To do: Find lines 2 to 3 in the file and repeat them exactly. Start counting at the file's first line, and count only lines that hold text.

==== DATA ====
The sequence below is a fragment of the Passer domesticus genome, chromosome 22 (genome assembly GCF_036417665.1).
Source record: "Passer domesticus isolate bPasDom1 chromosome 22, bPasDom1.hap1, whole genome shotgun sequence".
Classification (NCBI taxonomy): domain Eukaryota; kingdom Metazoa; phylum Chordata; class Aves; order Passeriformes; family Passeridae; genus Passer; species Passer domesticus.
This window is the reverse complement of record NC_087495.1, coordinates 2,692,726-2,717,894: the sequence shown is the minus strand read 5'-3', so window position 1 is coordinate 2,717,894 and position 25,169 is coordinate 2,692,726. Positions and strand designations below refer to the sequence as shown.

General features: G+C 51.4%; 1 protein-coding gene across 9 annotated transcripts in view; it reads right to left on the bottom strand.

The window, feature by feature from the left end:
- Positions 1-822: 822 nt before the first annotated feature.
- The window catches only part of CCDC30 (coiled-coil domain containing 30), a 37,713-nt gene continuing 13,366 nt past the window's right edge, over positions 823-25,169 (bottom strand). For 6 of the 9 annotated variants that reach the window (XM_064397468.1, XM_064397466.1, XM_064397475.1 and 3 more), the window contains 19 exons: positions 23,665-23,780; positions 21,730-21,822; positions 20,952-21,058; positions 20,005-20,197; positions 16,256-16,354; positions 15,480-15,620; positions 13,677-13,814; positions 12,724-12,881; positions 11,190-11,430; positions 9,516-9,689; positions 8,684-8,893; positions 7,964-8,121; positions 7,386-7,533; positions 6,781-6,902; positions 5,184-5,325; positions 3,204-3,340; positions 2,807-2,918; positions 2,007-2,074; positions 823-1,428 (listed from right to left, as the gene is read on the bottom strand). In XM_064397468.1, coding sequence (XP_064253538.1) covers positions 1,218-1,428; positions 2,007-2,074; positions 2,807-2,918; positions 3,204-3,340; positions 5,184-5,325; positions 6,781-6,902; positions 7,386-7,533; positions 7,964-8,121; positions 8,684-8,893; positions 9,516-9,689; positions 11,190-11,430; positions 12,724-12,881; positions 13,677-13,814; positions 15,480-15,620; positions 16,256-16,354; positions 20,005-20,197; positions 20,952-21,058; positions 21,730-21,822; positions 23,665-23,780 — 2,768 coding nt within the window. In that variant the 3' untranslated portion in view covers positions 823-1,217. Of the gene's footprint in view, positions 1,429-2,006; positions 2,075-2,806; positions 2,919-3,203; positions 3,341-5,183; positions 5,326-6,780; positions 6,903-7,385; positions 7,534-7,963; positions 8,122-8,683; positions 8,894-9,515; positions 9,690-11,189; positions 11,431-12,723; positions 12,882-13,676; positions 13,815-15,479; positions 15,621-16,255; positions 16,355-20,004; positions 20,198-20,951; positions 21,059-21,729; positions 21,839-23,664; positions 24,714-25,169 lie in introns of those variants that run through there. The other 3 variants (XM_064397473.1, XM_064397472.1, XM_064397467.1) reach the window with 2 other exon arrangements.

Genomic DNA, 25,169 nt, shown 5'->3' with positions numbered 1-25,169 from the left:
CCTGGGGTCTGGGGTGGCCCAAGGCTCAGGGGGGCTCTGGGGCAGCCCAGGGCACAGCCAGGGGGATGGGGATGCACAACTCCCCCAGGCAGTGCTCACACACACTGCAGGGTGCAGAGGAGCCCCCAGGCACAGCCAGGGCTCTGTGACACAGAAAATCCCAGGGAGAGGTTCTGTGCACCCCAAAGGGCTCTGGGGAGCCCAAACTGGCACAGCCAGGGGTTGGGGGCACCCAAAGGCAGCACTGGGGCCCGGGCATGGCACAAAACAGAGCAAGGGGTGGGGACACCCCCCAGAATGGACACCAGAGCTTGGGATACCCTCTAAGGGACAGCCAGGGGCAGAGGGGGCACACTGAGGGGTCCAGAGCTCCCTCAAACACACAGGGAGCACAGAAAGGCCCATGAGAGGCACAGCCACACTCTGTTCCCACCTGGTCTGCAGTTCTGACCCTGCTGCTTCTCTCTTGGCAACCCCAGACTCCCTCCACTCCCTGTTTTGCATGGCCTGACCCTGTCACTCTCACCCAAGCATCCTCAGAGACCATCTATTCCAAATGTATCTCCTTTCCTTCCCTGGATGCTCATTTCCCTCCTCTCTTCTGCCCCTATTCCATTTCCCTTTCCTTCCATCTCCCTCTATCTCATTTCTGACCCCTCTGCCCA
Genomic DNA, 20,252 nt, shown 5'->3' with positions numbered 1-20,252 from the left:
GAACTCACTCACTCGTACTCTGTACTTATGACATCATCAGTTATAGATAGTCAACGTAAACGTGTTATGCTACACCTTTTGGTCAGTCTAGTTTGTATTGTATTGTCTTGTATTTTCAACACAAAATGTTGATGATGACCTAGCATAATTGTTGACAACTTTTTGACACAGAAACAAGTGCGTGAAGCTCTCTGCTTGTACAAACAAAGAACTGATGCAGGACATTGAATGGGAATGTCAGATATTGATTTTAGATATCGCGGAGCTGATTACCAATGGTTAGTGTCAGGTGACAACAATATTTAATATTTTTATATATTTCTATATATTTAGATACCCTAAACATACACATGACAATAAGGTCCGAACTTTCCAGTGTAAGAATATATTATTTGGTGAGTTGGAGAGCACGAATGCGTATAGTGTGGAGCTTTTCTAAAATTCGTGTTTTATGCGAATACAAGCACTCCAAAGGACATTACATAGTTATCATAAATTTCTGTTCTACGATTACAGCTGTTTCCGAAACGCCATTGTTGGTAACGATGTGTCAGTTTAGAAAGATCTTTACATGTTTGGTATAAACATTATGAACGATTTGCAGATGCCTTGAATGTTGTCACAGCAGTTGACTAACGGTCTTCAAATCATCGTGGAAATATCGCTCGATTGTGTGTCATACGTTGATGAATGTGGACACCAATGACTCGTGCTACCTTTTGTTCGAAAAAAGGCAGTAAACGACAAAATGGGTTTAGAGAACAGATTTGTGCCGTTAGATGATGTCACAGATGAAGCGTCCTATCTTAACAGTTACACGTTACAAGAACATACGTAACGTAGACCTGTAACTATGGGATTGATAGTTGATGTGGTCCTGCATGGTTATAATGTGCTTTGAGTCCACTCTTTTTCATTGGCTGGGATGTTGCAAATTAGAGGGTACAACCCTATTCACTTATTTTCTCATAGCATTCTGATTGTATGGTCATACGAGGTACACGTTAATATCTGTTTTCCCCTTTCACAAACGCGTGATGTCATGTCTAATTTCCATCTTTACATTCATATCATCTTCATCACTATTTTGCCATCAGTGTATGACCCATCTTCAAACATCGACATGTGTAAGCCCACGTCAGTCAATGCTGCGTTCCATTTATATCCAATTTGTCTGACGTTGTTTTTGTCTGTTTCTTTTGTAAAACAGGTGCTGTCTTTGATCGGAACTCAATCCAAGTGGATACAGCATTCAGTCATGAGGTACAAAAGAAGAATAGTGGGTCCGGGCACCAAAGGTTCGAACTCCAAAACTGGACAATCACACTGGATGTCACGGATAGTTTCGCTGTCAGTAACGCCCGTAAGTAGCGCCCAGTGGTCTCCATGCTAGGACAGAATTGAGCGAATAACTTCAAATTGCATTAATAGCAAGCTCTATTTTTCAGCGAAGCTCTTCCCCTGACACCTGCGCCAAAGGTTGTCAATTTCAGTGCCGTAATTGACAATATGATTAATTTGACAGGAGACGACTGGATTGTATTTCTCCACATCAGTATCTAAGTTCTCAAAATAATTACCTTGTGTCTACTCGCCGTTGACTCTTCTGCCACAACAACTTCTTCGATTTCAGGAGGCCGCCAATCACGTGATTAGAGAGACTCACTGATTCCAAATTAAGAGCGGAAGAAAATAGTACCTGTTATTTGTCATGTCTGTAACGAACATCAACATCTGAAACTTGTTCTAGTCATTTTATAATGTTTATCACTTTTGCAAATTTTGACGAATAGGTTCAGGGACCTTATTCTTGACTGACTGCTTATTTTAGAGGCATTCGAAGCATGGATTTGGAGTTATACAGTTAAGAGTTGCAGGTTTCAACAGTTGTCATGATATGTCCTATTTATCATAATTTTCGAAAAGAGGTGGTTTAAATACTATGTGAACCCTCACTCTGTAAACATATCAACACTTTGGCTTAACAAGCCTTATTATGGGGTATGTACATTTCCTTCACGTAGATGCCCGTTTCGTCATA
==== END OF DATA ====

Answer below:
Source record: "Passer domesticus isolate bPasDom1 chromosome 22, bPasDom1.hap1, whole genome shotgun sequence".
Classification (NCBI taxonomy): domain Eukaryota; kingdom Metazoa; phylum Chordata; class Aves; order Passeriformes; family Passeridae; genus Passer; species Passer domesticus.